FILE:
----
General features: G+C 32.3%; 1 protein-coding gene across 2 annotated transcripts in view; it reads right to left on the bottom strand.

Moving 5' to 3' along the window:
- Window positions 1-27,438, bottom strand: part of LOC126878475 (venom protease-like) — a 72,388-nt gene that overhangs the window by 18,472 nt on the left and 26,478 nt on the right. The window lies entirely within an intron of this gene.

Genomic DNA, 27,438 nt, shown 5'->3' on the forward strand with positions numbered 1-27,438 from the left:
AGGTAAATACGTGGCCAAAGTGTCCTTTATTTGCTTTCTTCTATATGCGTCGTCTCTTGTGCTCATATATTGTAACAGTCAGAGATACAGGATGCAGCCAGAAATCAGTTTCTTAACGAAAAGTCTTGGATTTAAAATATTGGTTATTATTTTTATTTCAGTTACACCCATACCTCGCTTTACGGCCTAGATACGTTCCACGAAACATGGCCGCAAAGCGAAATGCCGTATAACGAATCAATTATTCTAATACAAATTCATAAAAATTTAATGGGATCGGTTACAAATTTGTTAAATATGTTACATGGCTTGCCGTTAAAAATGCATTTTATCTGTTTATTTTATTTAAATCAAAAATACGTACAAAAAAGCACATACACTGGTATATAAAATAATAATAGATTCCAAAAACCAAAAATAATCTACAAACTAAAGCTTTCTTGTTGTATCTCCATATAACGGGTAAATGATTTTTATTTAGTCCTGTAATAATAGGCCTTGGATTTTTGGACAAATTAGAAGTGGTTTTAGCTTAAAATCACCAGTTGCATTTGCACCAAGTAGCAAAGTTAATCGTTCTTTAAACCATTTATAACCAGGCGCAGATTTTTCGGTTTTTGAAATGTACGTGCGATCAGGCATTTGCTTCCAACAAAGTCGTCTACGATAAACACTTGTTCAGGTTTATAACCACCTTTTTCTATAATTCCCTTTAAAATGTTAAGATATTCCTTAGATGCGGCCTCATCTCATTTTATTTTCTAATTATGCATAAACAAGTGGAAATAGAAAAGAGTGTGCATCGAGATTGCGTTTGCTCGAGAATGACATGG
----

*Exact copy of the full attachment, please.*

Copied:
General features: G+C 32.3%; 1 protein-coding gene across 2 annotated transcripts in view; it reads right to left on the bottom strand.

Moving 5' to 3' along the window:
- Window positions 1-27,438, bottom strand: part of LOC126878475 (venom protease-like) — a 72,388-nt gene that overhangs the window by 18,472 nt on the left and 26,478 nt on the right. The window lies entirely within an intron of this gene.

Genomic DNA, 27,438 nt, shown 5'->3' on the forward strand with positions numbered 1-27,438 from the left:
AGGTAAATACGTGGCCAAAGTGTCCTTTATTTGCTTTCTTCTATATGCGTCGTCTCTTGTGCTCATATATTGTAACAGTCAGAGATACAGGATGCAGCCAGAAATCAGTTTCTTAACGAAAAGTCTTGGATTTAAAATATTGGTTATTATTTTTATTTCAGTTACACCCATACCTCGCTTTACGGCCTAGATACGTTCCACGAAACATGGCCGCAAAGCGAAATGCCGTATAACGAATCAATTATTCTAATACAAATTCATAAAAATTTAATGGGATCGGTTACAAATTTGTTAAATATGTTACATGGCTTGCCGTTAAAAATGCATTTTATCTGTTTATTTTATTTAAATCAAAAATACGTACAAAAAAGCACATACACTGGTATATAAAATAATAATAGATTCCAAAAACCAAAAATAATCTACAAACTAAAGCTTTCTTGTTGTATCTCCATATAACGGGTAAATGATTTTTATTTAGTCCTGTAATAATAGGCCTTGGATTTTTGGACAAATTAGAAGTGGTTTTAGCTTAAAATCACCAGTTGCATTTGCACCAAGTAGCAAAGTTAATCGTTCTTTAAACCATTTATAACCAGGCGCAGATTTTTCGGTTTTTGAAATGTACGTGCGATCAGGCATTTGCTTCCAACAAAGTCGTCTACGATAAACACTTGTTCAGGTTTATAACCACCTTTTTCTATAATTCCCTTTAAAATGTTAAGATATTCCTTAGATGCGGCCTCATCTCATTTTATTTTCTAATTATGCATAAACAAGTGGAAATAGAAAAGAGTGTGCATCGAGATTGCGTTTGCTCGAGAATGACATGG